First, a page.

The real reasons for economic inequality in India
Economic inequality in India has been increasing. According to some sources, India’s top 1 per cent now holds almost 35-60 per cent of the nation’s wealth, while the top 10 per cent holds almost 70-80 per cent. To put this in context, the share of the top 1 per cent was only around 25-35 per cent 20 years ago while the share of the top 10 per cent was around 55-65 per cent. In fact, by many measures, India is among the top three most unequal countries in the world.
So what has caused a relatively sharp increase in inequality over the last 20 years? Several experts blame it on the increased penetration of technology and industrialization. The argument goes that technology is skill biased. Those who are able to use technology experience an increase in productivity and wages compared to their less-skilled counterparts. The increase in productivity leads to the proliferation of technology, which, in turn, creates a higher demand for skilled workers. This self-reinforcing cycle increases wealth and income inequality. Technology and industrialization also lead to frequent replacement of medium-skill jobs due to automation, increasing the wage gap further. Another argument is that technology is capital biased — a larger fraction of the returns from increased productivity from technology is delivered directly to the capital instead of labour since automation de-emphasizes labour in the capital-creation process. This unequal delivery of returns increases the wealth and income gap.
These arguments do not consider several factors. First, there isn’t an excess demand for high-skill workers in India. The fraction of tech-literate college graduates who are unable to find employment has been increasing. Wage inequality has been rising in spite of this. Second, several industrialized societies with a higher penetration of technology and automation are considerably less unequal than India. This suggests other factors being more powerful than technology in dictating inequality in India. If anything, technology has helped greatly increase the wages of the unskilled and medium skilled, at least in the services sector. The services sector contributes over 50 per cent to India’s GDP, while a large segment of its workforce is low-skilled and medium-skilled. Proliferation of technology-based service companies — Ola, Flipkart, Zomato, OYO are examples — has created an ever-expanding employment market for the unskilled and the medium-skilled. Similarly, digitization has enabled Indian businesses to establish linkages with foreign customers, allowing both scale-up and scale-out in terms of employment of low-skilled and medium-skilled workers.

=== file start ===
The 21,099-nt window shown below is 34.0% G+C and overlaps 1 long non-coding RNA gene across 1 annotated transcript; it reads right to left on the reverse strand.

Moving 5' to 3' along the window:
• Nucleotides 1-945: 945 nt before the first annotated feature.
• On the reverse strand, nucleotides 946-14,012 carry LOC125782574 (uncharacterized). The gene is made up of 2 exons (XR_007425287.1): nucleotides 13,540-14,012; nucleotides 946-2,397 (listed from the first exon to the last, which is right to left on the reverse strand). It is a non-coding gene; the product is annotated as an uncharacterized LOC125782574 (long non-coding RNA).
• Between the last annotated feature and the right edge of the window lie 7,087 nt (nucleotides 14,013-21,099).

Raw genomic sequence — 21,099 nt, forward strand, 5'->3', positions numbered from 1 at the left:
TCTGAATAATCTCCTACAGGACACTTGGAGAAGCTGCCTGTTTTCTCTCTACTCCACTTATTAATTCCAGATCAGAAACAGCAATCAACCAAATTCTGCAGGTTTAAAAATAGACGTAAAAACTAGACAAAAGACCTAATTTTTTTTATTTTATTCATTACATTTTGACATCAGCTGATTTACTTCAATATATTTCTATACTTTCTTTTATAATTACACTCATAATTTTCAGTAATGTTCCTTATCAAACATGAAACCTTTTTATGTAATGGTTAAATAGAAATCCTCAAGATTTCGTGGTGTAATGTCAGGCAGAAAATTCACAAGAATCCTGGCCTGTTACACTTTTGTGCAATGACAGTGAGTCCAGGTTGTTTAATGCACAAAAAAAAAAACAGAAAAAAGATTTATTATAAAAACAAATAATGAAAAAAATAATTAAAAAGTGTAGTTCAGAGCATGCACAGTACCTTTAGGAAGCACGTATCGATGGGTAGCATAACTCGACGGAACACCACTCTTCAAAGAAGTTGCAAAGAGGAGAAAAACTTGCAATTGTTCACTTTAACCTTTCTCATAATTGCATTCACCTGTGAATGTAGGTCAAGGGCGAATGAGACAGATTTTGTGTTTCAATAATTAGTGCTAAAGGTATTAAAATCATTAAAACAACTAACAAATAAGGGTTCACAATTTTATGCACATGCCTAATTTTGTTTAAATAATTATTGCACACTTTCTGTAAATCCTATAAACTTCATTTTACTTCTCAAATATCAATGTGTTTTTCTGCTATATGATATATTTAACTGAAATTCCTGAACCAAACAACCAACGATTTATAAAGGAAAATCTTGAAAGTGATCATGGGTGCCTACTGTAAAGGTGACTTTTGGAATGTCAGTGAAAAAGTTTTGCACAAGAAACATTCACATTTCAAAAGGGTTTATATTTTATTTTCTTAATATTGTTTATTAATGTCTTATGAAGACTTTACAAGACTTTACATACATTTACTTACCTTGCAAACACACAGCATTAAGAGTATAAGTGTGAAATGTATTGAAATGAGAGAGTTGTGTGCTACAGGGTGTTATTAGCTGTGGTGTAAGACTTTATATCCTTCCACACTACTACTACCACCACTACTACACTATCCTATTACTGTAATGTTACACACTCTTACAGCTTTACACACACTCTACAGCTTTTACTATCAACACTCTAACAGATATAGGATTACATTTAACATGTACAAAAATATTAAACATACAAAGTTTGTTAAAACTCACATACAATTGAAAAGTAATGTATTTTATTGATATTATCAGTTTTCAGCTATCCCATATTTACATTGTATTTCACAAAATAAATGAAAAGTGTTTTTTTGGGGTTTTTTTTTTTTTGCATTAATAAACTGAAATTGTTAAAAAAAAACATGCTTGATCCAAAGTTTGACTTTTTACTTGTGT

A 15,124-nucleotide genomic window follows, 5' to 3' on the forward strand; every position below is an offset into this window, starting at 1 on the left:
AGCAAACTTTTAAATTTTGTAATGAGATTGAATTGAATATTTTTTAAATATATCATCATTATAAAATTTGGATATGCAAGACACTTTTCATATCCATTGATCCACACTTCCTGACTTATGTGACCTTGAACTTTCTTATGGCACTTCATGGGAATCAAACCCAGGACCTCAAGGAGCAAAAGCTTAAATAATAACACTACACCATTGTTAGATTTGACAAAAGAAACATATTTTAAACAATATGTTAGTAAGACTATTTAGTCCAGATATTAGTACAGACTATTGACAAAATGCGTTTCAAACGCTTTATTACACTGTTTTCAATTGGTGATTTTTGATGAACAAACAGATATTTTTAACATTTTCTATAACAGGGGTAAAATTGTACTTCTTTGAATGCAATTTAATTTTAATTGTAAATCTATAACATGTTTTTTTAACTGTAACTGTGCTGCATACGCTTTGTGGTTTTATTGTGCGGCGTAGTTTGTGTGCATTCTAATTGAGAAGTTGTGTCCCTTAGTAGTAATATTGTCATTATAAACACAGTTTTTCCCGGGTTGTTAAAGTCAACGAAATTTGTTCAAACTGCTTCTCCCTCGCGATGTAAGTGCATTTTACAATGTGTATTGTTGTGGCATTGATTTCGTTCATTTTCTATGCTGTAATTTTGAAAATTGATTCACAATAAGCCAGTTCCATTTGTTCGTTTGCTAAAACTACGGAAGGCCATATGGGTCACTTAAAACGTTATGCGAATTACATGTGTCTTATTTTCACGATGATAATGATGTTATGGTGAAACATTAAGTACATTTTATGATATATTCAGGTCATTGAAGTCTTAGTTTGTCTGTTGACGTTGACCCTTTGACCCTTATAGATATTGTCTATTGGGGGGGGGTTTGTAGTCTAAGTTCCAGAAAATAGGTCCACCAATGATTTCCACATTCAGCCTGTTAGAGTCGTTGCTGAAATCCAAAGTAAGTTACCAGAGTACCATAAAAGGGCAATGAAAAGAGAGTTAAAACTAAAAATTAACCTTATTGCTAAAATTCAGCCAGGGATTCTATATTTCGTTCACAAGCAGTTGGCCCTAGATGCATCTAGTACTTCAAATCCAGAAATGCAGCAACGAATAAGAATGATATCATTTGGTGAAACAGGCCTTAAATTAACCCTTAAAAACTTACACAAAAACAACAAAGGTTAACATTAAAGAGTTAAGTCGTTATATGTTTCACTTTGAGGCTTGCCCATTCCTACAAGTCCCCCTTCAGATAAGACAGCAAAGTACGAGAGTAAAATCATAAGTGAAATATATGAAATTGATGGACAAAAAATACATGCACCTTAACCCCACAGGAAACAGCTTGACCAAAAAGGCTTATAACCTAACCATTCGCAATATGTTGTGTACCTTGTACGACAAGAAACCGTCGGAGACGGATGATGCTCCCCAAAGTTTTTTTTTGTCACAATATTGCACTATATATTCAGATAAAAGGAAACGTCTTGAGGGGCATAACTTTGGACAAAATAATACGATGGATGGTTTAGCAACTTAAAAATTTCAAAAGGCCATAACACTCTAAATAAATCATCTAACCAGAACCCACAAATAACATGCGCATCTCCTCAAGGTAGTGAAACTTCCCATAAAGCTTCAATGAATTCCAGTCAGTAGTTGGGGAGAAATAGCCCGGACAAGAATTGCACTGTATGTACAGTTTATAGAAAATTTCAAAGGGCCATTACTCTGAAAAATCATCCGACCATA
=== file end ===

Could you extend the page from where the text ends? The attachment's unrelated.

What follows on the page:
Then what explains economic inequality in India? A significant fraction of inequality is likely because large numbers of the labour force work in sectors with low productivity. Consider agriculture. It provides 53 per cent jobs, while contributing only 17 per cent to the GDP. Another significant contributor is the weakening labour movement. There is a strong link between labour’s declining share of income worldwide with the strength of labour unions than with the use of automation and technology. In order to reduce inequality, low- productivity workers should be incentivized to move to sectors that are more productive. Simultaneously, fundamental reforms need to be delivered to increase the productivity of these sectors. A happy medium must be found that allows Indian industry to be nimble and efficient while permitting robust labour protections. Institutional and policy support for collective bargaining, social safety nets, trade protectionism and safeguards against regulatory capture by the rich come to mind.
Technology should not be made a scapegoat or considered an adversary. It should be looked at as a tool to address poverty and inequality. Increased technology penetration can create bigger markets. These then can allow greater hiring of the low and the medium-skilled. Technology can increase the productivity of the agricultural sector, the largest employer in India. It can also facilitate mobility to sectors with higher productivity, as is evident from the large numbers of mobile-toting youngsters foregoing farming for jobs in the services sector. Also, despite impressive successes, only a small portion of the Indian population uses technology-based services. Increased technology penetration and literacy will raise demand and supply of well-paying service jobs. To leverage technology as a tool, the government must promote technological innovation, use it in agricultural, industrial and services sectors, and create an encouraging regulatory environment for technology-based companies. It must also promote digital literacy and internet penetration, especially in local languages, to enable wider access to internet-driven economic opportunities. Efforts at reskilling and better aligning education outcomes with industry needs must also be redoubled.
The value of targeting inequality at a time when poverty must be the primary concern is being debated. Technology-based interventions may be able to deliver solutions for both.